# Automata and Formal Languages

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1 Automata and Formal Languages Winter Yacov Hel-Or 1

2 What this course is all about This course is about mathematical models of computation We ll study different machine models (finite automata, pushdown automata, Turing machine) and characterize what they can compute 2

3 Why should I care? To understand the limits of computations Some problems require more resources to compute and others cannot be computed at all. To learn some programming tools Automata show up in many different settings: compilers, text editors, hardware design, communication protocols, program proofing, To learn to think in a formal way about computing 3

4 Computability and Complexity Are there any problems that can not be solved by a (very powerful) computer? What makes some problems computationally hard and other easy? Can we partition the problems into classes such that problems in one class share the same computational properties? Complete answers: next semester. Introduction, basic tools, models, intuition: this semester. 4

5 This Course: Formal computational models The basic computational model : Finite State Automata Additional models: Pushdown automaton Turing machine Formal languages Regular languages Context free languages 5

6 Administration Course Home page: Lecture notes will appear at the course web-page the day before the lecture (the latest). Proofs, examples, technical details will usually be presented on the board. No recitations, part of lecture time will be dedicated to solving problems. Grade calculation: Exam 70%, HW 30% Exam: Must pass the exam (60) in order to have the HW component. 6

7 Administration (cont.) HW: Will be given every week. Submission: Wednesdays before your lecture. Appeals: No more than two weeks after return. Grader + TA: Ilit Raz Newsgroup: news://news.idc.ac.il/automata Book: Sipser (see web-page for details). 7

8 Unit 1 Introduction Mathematical Background Reading: Sipser, chapter 1 8

9 Today Set theory (review?) Logic, proofs (review?) Words and their operations: Languages and their operations: w i * 1 w2, w, w, w L i * 1 L2, L, L, L 9

10 Set Theory A Set is a group of objects. The objects are called elements. קבוצה, איבר Notation: 1. By listing the elements. Examples: {3,5,7}, {Alice, Bob, {1,2} } (for finite sets only) 2. By providing a rule. Examples: {x x is an odd integer between 2 and 8} ; {x name of a student in the Automata class} A name of a set is usually a capital letter of the English alphabet (A, B, C) or a capital letter with an index (X 1, X 2, X 3 ) 10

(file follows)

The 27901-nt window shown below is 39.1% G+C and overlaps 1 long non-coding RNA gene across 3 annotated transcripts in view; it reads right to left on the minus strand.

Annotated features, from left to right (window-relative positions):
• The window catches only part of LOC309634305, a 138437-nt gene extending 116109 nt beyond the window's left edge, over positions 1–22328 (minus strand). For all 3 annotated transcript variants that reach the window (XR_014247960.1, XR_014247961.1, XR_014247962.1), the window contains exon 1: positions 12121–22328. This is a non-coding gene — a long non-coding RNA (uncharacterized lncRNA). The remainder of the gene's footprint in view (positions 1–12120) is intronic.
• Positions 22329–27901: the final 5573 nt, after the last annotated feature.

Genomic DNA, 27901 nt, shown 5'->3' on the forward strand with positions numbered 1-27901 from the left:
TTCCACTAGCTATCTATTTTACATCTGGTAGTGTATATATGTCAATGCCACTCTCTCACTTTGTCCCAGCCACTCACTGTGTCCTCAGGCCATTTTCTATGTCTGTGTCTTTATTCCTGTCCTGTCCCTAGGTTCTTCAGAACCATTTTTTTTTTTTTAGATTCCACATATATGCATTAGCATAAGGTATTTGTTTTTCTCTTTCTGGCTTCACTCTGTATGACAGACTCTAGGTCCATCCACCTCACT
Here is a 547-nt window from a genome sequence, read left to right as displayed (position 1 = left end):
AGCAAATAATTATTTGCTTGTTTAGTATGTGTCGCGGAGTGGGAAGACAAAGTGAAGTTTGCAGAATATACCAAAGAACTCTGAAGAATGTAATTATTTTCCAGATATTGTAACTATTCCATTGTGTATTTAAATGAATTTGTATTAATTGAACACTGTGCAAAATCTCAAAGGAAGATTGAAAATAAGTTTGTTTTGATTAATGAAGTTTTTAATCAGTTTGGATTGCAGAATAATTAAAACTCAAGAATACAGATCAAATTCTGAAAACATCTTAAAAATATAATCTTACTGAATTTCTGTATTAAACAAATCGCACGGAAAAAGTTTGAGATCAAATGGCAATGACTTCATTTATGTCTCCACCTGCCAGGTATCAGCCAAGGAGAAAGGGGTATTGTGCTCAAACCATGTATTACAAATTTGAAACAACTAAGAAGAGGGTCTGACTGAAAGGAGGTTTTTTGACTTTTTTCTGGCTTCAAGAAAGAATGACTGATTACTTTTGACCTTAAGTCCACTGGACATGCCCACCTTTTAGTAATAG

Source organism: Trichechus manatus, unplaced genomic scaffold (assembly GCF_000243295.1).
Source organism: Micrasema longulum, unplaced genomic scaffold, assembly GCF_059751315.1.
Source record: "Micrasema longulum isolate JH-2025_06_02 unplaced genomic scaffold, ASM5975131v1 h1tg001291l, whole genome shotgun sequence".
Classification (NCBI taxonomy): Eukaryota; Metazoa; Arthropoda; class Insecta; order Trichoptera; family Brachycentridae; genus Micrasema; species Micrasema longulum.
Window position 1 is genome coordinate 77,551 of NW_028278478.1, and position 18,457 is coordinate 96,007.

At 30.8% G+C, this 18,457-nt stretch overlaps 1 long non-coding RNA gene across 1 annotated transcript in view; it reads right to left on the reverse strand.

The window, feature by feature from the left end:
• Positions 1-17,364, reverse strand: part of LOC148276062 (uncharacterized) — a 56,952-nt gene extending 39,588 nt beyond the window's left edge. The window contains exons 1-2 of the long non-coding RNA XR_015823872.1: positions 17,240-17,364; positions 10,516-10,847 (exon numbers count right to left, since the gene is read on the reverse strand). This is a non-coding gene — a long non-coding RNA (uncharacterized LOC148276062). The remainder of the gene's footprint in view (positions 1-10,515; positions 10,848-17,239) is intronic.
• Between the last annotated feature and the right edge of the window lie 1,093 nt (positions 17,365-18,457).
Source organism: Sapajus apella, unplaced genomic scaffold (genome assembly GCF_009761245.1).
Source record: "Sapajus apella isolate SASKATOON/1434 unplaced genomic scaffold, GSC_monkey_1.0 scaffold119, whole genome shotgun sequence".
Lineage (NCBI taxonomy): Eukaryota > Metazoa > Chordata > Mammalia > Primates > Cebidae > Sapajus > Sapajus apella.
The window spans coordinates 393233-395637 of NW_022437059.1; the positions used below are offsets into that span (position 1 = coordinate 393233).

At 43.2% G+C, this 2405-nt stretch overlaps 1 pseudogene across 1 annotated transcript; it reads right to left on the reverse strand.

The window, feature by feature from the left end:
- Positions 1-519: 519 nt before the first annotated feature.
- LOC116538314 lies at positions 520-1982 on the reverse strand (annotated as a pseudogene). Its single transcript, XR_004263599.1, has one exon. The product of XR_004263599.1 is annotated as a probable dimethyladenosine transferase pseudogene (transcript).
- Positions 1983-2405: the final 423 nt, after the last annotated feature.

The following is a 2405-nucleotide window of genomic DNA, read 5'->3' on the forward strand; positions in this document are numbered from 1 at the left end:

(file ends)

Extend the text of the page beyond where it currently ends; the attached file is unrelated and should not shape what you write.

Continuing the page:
11 The Empty Set A set with no elements is called an empty set. Notation or { } Example: S - a set of all odd numbers that can be divided by two without any remainder. S is an empty set. הקבוצה הריקה S = {x N x is odd and x mod 2=0}= 11

12 Membership in a set s S, means that an element s is a member of the set S איבר בקבוצה b S, means that an element b is not a member of the set S Examples: 7 {21,7,30} and 8 {21,7,30} Let N be the set of natural numbers. 2 N and 3.2 N 12

13 Subsets Given two sets A and B we say that A is a subset of B, if each element of A is also an element of B. The notation: A B תת קבוצה מוכל Formally: A B x A x B Example: A set of natural numbers N is a subset of a set of all real numbers R. N R 13

14 Proper Subset Given two sets A and B we say that A is a proper subset of B if each element of A is also an element of B and there exists at least one element in B that does not belong to A. תת קבוצה ממש The notation: A B Example: {1,3} {1, 2, 3, 8} מוכל ממש 14

15 Some Facts Each set is a subset of itself: A A The empty set is a subset of every set: A 15

16 More on Sets Two groups of elements that have the same elements but in different order form the same set. Example: If A = { 1,2,3,4}, B = { 2,1,4,3} then A = B Repetitions in a set are irrelevant Example: {1,2,3,4,2} = {1,2,3,4} 16

17 More on Sets The cardinality of a set is the number of elements in the set. Notation: A עצמת הקבוצה Example: Let A = { 1,2,4,8,16}, then A =5 A set can be: Finite A={Even integers smaller than 100} Infinite A={Even integers dividing 7 with no reminder} 17

18 union intersection complement difference Operations on sets A visual model, called Venn diagram can be used. A 18

19 Venn Diagram Start-t End-z Start-j terrific theory topaz jazz 19

20 A binary operation The notation : A B Formally: Union A B = { x x A or x B } אחוד A B 20

21 A binary operation The notation: A B Formally: Intersection חיתוך A B = { x x A and x B } A B 21

22 Complement An unary operation The notation : ~A Formally: ~A = { x x A} משלים A 22